I think of Protestantism itself as this synthesis you are mentioning, as far as it prepared the ideological terrain for the emergence of a capitalist mentality from a pre-modern world conception. Calvinist and Lutheran preachers shaped a pragmatic answer to calm down their parishioners’ anxiety about the fate of their souls. As they could not be paid for guaranteeing salvation (one of the main criticisms against Rome was the unrestricted sale of indulgences by “pardoners”), these preachers would tell their communities that, though it was impossible to know God’s will, there was a way to somehow forecast His mighty decision: the richer you become on Earth, the closest your soul would be to Heaven. The connection between this new morality and “private initiative” is evident: salvation no longer depended on a religious hierarchical leader but on the autonomous will of a free individual agent. From this new religious mentality to the emergence of “the market,” there’s perhaps several steps but all belonging to the same staircase: materialism as the new hardcore of the human existence and experience, i.e., the bourgeois era. Six hundred years later from that cultural revolution we find that religion—or at least Christianity—has virtually disappeared from the north of Europe, where atheism prevail among—so to say—“white” population. Inland United States is still strongly religious, but we should not forget that the deep roots of this country must be looked for in the XVI-XVII-century arrival in “America” of several fanatic sects expelled from UK, or that were in a serious search of the Promised Land. On the opposite side of the ring, we have a still strongly Catholic Europe—mainly Italy, Spain and Portugal—that was clearly left behind in the race towards technocapitalism by the northern powers. We should either disregard the profound influence of islamic culture in the Iberian peninsula, under muslim control for nine hundred years, as another strong difference between the north and the south, i.e., between Protestant and Catholic Europe. It is not mere chance that 1492, the year of Christoforo Columbus’ arrival in the New World during his expedition seeking a new route to India, was also the year of the military defeat of the last surviving sultanate in the peninsula (Al-Andaluz), which meant the definitive expulsion of the muslim population from Hispania and the unification of the Catholic reign of Spain. At the same time, 1492—as part of this unification process under the flag of the Catholic cross—was the year of the persecution, killing and expulsion of the jewish population, not a minor part of which—as Baruch Spinoza—emigrated to the Netherlands, a territory of relative religious tolerance, as it had been Hispania itself for centuries. Latin America comes from this European melting pot, to which the clash with Amerindian empires and peoples must be added. From this viewpoint of a multicultural subjectivity coming from—as Alain Rouquie defines it—the Far West—those last and distant rings of the Western culture, as the south of South America—I come to Amsterdam and focus my attention on this church which is now equally shared by Catholics and Protestants. In chronological terms, I am—we are—standing at the other extreme of these Capitalocene journey that began with the Conquest of America, now arriving at the shores of a new massive extinction, this time triggered by those “autonomous” and “free” agents that somehow were born—or have their deeply rooted genealogy—in the XV-to-XVII-century conflicts between these two religious mentalities at the core of the same Christian world—those mentalities you are in some way defining as medieval and capitalist. No doubt, this soundgarden or soundscape that centers its main metaphor in the construction of a multiversal history of sound, has a real background in this subjectivity—mine—that blends all these tensions and internal streams in his own genealogy.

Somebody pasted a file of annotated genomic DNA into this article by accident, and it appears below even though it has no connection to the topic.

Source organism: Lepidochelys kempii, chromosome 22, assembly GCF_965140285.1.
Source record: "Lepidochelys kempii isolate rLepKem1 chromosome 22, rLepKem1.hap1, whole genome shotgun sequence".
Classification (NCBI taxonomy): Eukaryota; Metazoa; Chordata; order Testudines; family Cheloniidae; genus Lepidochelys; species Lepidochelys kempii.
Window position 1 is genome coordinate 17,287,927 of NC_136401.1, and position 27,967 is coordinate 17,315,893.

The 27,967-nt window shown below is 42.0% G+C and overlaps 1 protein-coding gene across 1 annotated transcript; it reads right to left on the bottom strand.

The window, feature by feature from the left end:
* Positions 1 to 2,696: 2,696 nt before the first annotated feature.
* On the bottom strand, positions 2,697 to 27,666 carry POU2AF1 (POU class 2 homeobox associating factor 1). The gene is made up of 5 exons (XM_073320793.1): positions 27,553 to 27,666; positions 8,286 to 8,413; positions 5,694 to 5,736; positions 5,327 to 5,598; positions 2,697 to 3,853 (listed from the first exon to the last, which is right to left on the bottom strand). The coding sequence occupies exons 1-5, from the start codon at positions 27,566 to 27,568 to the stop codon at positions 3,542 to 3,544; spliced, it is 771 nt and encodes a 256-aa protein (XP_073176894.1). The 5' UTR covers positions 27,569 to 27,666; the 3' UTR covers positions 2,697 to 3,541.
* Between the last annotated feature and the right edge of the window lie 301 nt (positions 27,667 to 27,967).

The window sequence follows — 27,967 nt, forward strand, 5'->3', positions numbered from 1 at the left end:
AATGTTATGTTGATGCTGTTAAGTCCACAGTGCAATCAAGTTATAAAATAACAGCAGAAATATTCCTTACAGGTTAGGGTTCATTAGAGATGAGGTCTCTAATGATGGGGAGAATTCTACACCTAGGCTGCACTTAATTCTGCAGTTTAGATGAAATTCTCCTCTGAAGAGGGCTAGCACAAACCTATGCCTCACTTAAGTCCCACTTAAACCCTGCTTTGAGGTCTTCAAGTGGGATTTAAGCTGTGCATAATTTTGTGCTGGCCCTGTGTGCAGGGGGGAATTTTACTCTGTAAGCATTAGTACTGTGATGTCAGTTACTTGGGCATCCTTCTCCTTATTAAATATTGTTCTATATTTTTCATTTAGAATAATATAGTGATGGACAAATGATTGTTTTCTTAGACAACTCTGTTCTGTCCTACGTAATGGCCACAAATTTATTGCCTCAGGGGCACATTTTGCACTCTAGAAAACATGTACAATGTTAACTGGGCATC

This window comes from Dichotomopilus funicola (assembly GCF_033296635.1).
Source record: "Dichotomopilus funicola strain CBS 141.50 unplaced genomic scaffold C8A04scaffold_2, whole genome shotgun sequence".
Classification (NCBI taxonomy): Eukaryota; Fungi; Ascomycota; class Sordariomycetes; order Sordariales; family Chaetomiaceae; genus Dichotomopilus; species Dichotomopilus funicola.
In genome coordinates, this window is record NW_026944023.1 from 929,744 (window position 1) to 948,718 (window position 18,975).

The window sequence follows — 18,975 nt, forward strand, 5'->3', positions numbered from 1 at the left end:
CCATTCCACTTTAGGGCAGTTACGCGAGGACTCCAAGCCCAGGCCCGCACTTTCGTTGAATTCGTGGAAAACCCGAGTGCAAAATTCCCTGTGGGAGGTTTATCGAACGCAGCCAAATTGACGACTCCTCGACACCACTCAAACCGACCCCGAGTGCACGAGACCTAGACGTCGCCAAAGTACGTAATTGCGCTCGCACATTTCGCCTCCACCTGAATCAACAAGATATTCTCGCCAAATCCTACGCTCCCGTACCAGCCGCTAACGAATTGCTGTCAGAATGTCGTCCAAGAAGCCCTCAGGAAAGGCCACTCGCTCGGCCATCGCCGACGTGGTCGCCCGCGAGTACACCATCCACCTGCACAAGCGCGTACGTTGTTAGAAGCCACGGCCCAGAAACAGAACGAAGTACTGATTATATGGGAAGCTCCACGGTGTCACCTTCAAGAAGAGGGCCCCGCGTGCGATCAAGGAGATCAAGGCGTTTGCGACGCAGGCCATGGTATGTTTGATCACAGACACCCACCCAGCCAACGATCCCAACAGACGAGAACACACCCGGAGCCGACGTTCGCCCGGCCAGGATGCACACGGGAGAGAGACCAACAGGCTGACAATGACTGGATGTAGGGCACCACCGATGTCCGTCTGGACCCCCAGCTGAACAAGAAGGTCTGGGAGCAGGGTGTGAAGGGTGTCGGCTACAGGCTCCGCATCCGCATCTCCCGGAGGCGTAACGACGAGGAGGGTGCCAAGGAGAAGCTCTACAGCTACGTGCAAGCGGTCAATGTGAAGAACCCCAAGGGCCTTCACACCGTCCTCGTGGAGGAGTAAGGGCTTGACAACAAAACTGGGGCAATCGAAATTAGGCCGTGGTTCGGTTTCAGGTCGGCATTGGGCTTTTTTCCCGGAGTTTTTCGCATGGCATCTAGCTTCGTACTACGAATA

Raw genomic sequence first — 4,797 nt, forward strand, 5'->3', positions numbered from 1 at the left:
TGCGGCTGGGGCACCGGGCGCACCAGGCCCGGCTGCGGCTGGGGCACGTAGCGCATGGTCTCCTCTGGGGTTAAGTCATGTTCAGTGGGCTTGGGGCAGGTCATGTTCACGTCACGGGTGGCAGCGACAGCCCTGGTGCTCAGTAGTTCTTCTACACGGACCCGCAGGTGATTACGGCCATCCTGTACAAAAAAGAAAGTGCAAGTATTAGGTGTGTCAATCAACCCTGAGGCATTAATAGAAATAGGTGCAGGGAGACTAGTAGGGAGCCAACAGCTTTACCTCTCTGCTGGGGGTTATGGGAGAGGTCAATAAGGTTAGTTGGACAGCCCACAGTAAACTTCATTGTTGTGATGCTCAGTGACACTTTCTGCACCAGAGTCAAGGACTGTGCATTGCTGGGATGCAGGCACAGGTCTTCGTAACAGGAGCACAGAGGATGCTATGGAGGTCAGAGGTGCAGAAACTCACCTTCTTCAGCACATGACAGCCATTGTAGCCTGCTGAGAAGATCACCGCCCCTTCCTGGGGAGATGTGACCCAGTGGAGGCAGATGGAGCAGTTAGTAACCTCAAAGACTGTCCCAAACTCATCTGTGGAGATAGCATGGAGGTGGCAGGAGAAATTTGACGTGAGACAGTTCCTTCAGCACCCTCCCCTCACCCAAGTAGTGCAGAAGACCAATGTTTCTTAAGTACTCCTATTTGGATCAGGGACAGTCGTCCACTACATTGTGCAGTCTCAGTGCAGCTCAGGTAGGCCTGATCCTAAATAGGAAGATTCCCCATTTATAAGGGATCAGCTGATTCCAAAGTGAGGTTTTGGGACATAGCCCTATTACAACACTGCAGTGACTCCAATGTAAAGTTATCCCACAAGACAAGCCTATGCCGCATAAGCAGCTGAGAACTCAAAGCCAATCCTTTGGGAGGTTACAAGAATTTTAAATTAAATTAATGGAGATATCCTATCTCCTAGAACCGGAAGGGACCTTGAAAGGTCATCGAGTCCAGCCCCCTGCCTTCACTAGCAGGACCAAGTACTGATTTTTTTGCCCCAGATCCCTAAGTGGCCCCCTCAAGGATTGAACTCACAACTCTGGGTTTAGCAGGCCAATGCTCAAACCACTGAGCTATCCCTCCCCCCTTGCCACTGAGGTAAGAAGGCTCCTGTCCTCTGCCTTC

Could you tell us about the handouts given to visitors at the end of their visit? What’s their content?

The booklet is intended to offer entry points into this world with its own rules, with a clearly independent life, by assuming the form of a comic book (my second one up to now). As well as a key is a part of a house, this piece—also a key—is a part of the universe deployed inside Oude Kerk, whose doors it helps to open, but—paradoxically—only from inside out. I hate trailers or any other instrument made to relieve viewers’ anxiety or incertitude regarding what they are about to watch or experience. I don’t want pills to make life easier. I don’t want to control or direct expectations. My projects are above all a humble intent of stimulating autonomous ideas, thoughts, emotions, feelings, not a way of trafficking mine, comfortably and beautifully bottled or packed to be sold out. Not even I know what to expect from these ecologies triggered by me together with my team of collaborators. So, how to dare to shape others’ viewpoints? However, I think that there is in contemporary art a need to give an amount of information or satellite elements to enrich the audience’s experience, as part of the logics of the exhibition, a sort of supplementary language “called to the party” in order to address project dimensions that are impossible to crystalize through the standard or traditional channels. These satellites should not interrupt or obstacle this immediate connection between the audience and the experience. Therefore, I decided to hand the booklet at the end of the viewer/listener’s journey, so that they can even choose if she or he should come back another day to continue their exchange with the proposal.

Interview by Timothée Chaillou,
Amsterdam, december 2019

villar rojas 6villar rojas 5villar rojas 4villar rojas 7adrian villar rojas tuileries 2011

Images: 1 to 5: Adrian Villar Rojas: Poems For Earthlings – Installation view at the Oude Kerk, Amsterdam, 2019 © Adrian Villar Rojas. Photo: Baumann Fotografie FrankfurtAdrian Villar Rojas, 6: ‘Poems for Earthlings’ Jardin des Tuileries, Paris, 2011